CityPaper offers two sides to the bOrf story

This week’s edition of the CityPaper includes features on John Tsombikos, better known as Borf and his nemisis, Trevor Goodchild. Tsombikos is less than contrite about his crimes:

Tsombikos could have lightened his sanctions with a courtroom plea for mercy, but he couldn’t play the role of contrite convict. “I have no fucking remorse,” he says. “That’s why I wouldn’t apologize in court to Lynn Leibovitz, that piece-of-shit judge.”

Yet this remorseless tagger is disavowing future spray-painting on D.C.’s public furniture. Instead of hitting the streets upon his mid-March release, Tsombikos will try to get his message out via legal means, including art shows, though he hates the word “art,” calling it a “passive and innocuous” concept. He creates vandalism, he says.

On the other side is Goodchild, who began a one man crusade to remove Borf’s vandalism:

The Anti-Borf is Trevor Goodchild, a 46-year-old office assistant for a court-reporting company. Over the 2004 winter holiday, he complained to his brother and sister about how Borf had taken over the city. By New Year’s Day, Goodchild had resolved to start a one-man crusade against the vandal who’s defaced street signs, mailboxes, and newspaper vending boxes in D.C. and across the country.

According to his count, Goodchild has since eliminated 103 Borf tags.

“I’m an Eagle Boy Scout,” he says. “I’m just doing my good deed for the community.”

So, who do you think is making the District a better place?

8 Comments so far

  1. DC Dude (unregistered) on February 23rd, 2006 @ 9:25 am

    You honestly have to ask who is doing better for his community? Are you insane?

  2. jen m. (unregistered) on February 23rd, 2006 @ 10:59 am

    i say neither is making the city a better place.

    if goodchild is painting over green USPS mailboxes with grey paint without permission, he’s just as much of a vandal as someone who “tags” the mailbox, and his vandalism is probably a lot less interesting to look at than the work he covered.

    on the other hand, although i do think that graffiti potentially has artistic value, i think borf is a moron.

    mostly, i just find it incredibly depressing that someone would be so personally invested in looking at a grey blotch rather than tolerate a little messiness. it sounds like something out of communist russia.

  3. darpino (unregistered) on February 23rd, 2006 @ 12:00 pm

    Is that guy’s name really Trevor Goodchild? Like the nemisis on that Aeon Flux cartoon?

  4. Don (unregistered) on February 23rd, 2006 @ 2:54 pm

    Jen, there’s a lot of evidence to support the idea that graffiti artists are discouraged from working in a certain area if their work doesn’t stay up long. Many neighborhoods have had success in discouraging taggers if they paint over everything the same day; the miscreants move on to areas where their work will stay up for others to see.

    I imagine that anyone going over graffiti with dull gray paint is expecting that a more permanent and attractive solution will be in the works from the much slower-working government bureaucracy.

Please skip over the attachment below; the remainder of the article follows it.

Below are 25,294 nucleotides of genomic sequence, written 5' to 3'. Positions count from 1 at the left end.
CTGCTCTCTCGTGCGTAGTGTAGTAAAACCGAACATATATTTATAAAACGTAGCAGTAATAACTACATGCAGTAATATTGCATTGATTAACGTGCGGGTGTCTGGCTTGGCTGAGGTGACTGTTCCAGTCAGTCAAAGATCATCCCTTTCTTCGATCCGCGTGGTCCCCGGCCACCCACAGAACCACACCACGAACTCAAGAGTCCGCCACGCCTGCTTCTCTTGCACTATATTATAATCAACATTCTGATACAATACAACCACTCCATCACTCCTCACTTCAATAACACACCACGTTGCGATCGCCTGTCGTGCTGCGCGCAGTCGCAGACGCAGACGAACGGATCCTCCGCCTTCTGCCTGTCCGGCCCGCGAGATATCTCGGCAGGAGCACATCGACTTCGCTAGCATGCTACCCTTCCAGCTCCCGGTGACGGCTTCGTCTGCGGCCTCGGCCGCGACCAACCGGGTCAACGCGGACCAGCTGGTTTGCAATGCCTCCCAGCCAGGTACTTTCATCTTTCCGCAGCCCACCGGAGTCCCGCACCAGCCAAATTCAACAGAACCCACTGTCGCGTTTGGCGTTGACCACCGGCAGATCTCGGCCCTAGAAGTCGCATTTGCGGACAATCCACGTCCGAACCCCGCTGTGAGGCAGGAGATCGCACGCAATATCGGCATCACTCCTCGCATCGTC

5. Tom Bridge (unregistered) on February 23rd, 2006 @ 3:23 pm

    I’m with Don, I think discouraging them by making their tags ephemeral at best is a good, if imperfect solution, especially in a town with a slow-moving bureaucracy.

  6. jen m. (unregistered) on February 23rd, 2006 @ 3:40 pm

    so, if i think the dc bureacracy is moving too slowly in towing repeated parking offenders, should i buy myself a tow truck and take that into my own hands too?

    discouraging graffiti is not a valid reason to break the law. i think it’s awful that property owners would rather look at a mismatched blank blotch on their wall than art, but that’s their right as property owners. goodchild has no right to be defacing others’ property. he’s just as much of a vandal as borf, and just as much of a hypocrite too. i pay my federal taxes — i have as much of a property interest in that mailbox as goodchild does, and i am as opposed to his grey blotch as he is to borf’s tag. (perhaps i should take things into my own hands just as he has done and remediate his ugly blotch vandalism by painting a nice design over it. some might say it’s my civic duty to do so.)

    i disagree that all grafitti artists are “miscreants” — much graffiti has social and artistic value. just not borf’s.

  7. Don (unregistered) on February 23rd, 2006 @ 3:51 pm

    I don’t think your tow truck analogy is valid. Once a car is towed, it’s towed. Painting over graffiti only adds another layer onto what’s going to be painted over anyway at a later day. It likely doesn’t create more work for the municipality nor does it deny anyone due process like they’d get from being towed by a city approved agency.

    I agree a gray blob is not real pleasant to look at, but it’s meant to be a temporary measure before real repainting is done and the thought behind it is that you put up with it for a while till taggers get discouraged and you don’t have to do it anymore.

  8. Stacey (unregistered) on February 23rd, 2006 @ 6:02 pm

    Because the concepts and terms “art” and “attractive” are subjective, we can’t determine what either is and it be a normative statement. It doesn’t matter what anyone thinks either looks like, they are both breaking the law. If we think it’s okay to break the law for one or the other, then that’s another argument.

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